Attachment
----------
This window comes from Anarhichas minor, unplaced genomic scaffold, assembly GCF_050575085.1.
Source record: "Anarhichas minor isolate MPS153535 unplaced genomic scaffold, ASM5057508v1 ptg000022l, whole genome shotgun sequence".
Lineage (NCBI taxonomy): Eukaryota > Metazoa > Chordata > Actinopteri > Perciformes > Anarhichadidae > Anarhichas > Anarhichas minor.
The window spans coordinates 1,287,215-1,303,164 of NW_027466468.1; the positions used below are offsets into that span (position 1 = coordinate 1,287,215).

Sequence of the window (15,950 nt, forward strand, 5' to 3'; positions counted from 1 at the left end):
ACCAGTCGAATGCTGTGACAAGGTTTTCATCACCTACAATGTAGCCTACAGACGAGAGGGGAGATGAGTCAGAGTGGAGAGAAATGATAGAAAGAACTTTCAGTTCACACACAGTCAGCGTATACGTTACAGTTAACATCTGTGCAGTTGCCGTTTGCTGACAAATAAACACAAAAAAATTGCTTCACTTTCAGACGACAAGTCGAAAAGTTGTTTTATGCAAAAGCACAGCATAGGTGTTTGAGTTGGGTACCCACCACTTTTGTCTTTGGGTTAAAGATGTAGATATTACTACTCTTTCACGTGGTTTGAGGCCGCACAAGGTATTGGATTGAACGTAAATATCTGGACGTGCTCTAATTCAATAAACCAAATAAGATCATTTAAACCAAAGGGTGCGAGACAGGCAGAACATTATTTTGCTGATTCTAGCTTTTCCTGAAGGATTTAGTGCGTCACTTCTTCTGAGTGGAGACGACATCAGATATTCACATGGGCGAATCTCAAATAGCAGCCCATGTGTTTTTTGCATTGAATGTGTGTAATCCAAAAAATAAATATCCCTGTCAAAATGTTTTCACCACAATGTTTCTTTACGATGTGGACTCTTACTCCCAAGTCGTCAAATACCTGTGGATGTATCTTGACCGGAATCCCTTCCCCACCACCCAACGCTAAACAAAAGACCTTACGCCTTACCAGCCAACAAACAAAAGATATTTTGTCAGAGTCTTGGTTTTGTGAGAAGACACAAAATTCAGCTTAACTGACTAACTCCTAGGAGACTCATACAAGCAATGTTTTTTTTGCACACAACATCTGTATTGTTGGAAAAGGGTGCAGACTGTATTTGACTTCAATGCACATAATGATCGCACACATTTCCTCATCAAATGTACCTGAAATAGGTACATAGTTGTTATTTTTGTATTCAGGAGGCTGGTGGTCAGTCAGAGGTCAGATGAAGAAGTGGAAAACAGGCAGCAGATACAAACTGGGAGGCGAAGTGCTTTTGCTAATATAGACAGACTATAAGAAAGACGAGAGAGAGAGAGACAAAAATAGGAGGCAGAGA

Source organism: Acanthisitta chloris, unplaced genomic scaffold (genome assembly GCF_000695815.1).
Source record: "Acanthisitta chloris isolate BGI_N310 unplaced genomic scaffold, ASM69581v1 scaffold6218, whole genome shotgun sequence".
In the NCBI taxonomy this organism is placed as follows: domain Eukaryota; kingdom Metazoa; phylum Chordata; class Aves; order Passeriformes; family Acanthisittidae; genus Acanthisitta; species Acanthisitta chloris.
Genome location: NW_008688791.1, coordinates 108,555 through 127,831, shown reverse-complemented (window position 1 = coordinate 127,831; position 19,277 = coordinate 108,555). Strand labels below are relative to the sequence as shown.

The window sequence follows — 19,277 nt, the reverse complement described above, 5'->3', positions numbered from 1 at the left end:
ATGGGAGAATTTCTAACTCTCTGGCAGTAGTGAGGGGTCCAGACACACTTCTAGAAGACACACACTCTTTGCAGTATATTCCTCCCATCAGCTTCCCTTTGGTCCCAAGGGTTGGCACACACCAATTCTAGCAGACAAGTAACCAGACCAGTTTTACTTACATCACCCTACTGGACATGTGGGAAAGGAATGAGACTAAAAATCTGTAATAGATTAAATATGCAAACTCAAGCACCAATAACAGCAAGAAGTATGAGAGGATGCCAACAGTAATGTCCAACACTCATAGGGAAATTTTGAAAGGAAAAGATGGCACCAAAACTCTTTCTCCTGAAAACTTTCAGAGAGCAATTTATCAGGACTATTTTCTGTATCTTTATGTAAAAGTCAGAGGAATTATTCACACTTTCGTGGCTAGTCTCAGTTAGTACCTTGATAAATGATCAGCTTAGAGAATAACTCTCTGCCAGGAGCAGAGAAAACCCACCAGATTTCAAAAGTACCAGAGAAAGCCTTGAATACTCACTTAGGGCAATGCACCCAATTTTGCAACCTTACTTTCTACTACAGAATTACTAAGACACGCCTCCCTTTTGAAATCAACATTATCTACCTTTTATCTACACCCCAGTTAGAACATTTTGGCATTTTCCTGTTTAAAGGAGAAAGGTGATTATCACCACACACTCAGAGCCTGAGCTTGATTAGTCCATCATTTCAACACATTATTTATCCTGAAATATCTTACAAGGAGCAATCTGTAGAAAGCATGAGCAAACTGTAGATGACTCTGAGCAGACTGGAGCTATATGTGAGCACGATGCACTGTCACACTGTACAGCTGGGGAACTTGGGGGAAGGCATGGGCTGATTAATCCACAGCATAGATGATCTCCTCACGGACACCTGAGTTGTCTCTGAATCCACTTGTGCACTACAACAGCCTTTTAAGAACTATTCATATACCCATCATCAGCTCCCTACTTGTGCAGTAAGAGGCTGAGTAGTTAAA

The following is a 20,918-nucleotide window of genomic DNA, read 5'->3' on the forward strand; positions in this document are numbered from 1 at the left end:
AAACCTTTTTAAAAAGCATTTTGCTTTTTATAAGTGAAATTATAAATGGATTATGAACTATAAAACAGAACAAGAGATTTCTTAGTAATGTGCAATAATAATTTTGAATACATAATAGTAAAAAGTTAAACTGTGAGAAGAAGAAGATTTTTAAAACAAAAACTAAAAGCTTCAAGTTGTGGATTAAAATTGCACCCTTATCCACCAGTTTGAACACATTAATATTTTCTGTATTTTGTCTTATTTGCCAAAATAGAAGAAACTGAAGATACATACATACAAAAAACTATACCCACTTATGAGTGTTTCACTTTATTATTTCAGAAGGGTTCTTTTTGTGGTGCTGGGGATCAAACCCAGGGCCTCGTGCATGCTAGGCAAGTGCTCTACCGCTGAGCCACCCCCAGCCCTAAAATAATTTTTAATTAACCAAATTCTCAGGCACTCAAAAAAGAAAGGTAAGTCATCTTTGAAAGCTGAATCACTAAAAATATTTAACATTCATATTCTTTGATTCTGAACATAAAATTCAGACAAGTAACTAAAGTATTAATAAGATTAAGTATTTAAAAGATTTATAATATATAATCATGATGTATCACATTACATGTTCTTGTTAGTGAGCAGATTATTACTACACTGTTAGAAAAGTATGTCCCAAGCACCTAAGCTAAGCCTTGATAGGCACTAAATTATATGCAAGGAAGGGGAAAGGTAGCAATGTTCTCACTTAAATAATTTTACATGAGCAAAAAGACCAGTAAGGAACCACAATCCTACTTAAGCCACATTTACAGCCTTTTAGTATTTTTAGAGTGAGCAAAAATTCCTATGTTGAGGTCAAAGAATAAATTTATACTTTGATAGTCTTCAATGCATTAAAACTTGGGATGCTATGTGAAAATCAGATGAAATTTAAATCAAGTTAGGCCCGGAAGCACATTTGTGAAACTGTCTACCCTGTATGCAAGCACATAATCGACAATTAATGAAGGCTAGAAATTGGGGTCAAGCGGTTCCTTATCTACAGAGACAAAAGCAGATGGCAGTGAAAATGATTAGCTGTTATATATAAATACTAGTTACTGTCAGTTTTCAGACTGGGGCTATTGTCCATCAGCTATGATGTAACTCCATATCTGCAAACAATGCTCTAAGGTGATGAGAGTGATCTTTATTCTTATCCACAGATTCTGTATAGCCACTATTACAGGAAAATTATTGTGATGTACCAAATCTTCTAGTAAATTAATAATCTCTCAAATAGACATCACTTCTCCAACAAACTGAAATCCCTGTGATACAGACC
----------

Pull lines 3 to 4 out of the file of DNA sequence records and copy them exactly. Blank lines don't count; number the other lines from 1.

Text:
Lineage (NCBI taxonomy): Eukaryota > Metazoa > Chordata > Actinopteri > Perciformes > Anarhichadidae > Anarhichas > Anarhichas minor.
The window spans coordinates 1,287,215-1,303,164 of NW_027466468.1; the positions used below are offsets into that span (position 1 = coordinate 1,287,215).